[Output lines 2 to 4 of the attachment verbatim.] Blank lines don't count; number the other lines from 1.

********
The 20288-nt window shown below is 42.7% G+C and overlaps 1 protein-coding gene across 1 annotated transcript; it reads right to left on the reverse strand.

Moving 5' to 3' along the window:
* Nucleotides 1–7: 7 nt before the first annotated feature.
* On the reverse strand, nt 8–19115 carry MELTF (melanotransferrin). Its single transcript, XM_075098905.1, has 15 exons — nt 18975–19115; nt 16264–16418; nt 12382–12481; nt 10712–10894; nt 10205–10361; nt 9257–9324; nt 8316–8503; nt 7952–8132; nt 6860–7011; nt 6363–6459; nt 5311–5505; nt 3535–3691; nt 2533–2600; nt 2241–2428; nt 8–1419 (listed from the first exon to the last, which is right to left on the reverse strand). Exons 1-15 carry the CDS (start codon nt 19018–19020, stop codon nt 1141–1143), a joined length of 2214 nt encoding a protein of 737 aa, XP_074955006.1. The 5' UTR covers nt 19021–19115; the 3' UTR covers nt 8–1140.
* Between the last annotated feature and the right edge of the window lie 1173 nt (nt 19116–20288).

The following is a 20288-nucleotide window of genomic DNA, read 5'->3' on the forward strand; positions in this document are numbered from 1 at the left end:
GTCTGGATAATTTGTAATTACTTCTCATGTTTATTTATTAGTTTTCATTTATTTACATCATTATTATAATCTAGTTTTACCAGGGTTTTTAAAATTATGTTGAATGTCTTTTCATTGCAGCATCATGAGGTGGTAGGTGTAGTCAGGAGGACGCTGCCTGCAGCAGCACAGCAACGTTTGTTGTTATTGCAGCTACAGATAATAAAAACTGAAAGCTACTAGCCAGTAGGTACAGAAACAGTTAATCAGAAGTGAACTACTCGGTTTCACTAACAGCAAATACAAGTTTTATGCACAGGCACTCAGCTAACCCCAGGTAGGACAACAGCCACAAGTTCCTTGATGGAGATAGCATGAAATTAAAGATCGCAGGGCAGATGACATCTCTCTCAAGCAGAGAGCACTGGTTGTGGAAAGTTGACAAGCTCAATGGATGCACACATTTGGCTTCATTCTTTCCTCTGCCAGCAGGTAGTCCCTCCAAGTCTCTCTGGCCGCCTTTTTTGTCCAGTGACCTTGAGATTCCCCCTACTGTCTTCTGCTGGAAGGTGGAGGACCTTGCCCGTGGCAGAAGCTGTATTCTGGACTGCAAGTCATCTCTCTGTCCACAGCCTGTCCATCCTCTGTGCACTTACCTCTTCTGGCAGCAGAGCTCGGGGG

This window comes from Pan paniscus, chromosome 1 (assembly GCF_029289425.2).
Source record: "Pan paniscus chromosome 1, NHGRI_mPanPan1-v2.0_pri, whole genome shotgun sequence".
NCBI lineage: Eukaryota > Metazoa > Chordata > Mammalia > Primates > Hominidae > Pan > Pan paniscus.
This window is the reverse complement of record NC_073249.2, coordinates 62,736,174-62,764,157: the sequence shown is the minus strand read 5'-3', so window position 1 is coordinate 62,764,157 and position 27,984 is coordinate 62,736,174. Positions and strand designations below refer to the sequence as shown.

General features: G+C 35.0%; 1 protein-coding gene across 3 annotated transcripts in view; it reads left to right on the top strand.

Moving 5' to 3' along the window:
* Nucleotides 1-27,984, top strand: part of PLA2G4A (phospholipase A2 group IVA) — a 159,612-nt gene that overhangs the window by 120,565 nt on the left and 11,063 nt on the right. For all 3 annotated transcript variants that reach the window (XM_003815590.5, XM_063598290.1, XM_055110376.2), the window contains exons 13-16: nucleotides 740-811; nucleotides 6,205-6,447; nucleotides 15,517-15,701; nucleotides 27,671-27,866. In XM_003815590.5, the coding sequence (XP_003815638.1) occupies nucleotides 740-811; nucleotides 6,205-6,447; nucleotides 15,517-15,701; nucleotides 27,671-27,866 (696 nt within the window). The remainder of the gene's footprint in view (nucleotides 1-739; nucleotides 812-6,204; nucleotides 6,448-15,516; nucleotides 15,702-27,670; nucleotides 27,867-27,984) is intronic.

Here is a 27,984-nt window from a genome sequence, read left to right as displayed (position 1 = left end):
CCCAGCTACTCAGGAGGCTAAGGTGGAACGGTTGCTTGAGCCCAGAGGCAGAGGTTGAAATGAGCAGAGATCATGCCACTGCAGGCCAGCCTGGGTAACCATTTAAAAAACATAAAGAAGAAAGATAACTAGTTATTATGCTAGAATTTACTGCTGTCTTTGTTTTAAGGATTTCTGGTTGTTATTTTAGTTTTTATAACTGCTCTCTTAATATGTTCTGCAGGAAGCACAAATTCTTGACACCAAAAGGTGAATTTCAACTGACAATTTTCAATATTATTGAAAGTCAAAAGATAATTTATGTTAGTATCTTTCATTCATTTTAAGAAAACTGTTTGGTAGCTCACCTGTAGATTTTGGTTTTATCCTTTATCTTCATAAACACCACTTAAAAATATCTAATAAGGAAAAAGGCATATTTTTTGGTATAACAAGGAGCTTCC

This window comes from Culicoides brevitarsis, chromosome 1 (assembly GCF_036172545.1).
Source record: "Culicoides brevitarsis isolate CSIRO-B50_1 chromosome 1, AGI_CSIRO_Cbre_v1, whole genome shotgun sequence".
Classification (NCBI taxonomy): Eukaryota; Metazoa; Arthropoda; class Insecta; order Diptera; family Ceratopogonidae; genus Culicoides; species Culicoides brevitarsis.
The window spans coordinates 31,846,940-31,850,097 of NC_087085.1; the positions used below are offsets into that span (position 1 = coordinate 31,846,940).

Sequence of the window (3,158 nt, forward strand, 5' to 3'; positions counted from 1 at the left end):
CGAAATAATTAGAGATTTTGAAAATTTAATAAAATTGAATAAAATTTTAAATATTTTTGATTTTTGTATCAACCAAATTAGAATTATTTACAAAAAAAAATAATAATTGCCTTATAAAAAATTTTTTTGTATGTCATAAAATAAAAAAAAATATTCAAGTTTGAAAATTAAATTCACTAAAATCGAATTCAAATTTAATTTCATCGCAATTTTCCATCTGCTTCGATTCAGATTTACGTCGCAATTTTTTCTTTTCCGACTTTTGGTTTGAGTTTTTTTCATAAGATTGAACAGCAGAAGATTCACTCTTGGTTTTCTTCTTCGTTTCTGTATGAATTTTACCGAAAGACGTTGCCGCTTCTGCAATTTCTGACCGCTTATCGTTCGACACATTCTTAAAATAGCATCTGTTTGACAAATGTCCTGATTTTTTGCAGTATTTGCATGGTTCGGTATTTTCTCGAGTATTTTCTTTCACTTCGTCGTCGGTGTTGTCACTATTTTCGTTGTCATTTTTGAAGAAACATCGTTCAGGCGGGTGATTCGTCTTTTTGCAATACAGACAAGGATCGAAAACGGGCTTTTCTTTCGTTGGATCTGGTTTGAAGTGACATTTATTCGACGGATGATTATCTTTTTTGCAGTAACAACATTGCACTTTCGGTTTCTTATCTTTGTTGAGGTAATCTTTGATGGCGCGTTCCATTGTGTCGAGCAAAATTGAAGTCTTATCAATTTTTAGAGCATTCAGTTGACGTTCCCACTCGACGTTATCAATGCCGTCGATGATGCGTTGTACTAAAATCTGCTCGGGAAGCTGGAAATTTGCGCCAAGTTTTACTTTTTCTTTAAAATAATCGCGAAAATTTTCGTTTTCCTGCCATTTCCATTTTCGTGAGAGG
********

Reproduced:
Moving 5' to 3' along the window:
* Nucleotides 1–7: 7 nt before the first annotated feature.
* On the reverse strand, nt 8–19115 carry MELTF (melanotransferrin). Its single transcript, XM_075098905.1, has 15 exons — nt 18975–19115; nt 16264–16418; nt 12382–12481; nt 10712–10894; nt 10205–10361; nt 9257–9324; nt 8316–8503; nt 7952–8132; nt 6860–7011; nt 6363–6459; nt 5311–5505; nt 3535–3691; nt 2533–2600; nt 2241–2428; nt 8–1419 (listed from the first exon to the last, which is right to left on the reverse strand). Exons 1-15 carry the CDS (start codon nt 19018–19020, stop codon nt 1141–1143), a joined length of 2214 nt encoding a protein of 737 aa, XP_074955006.1. The 5' UTR covers nt 19021–19115; the 3' UTR covers nt 8–1140.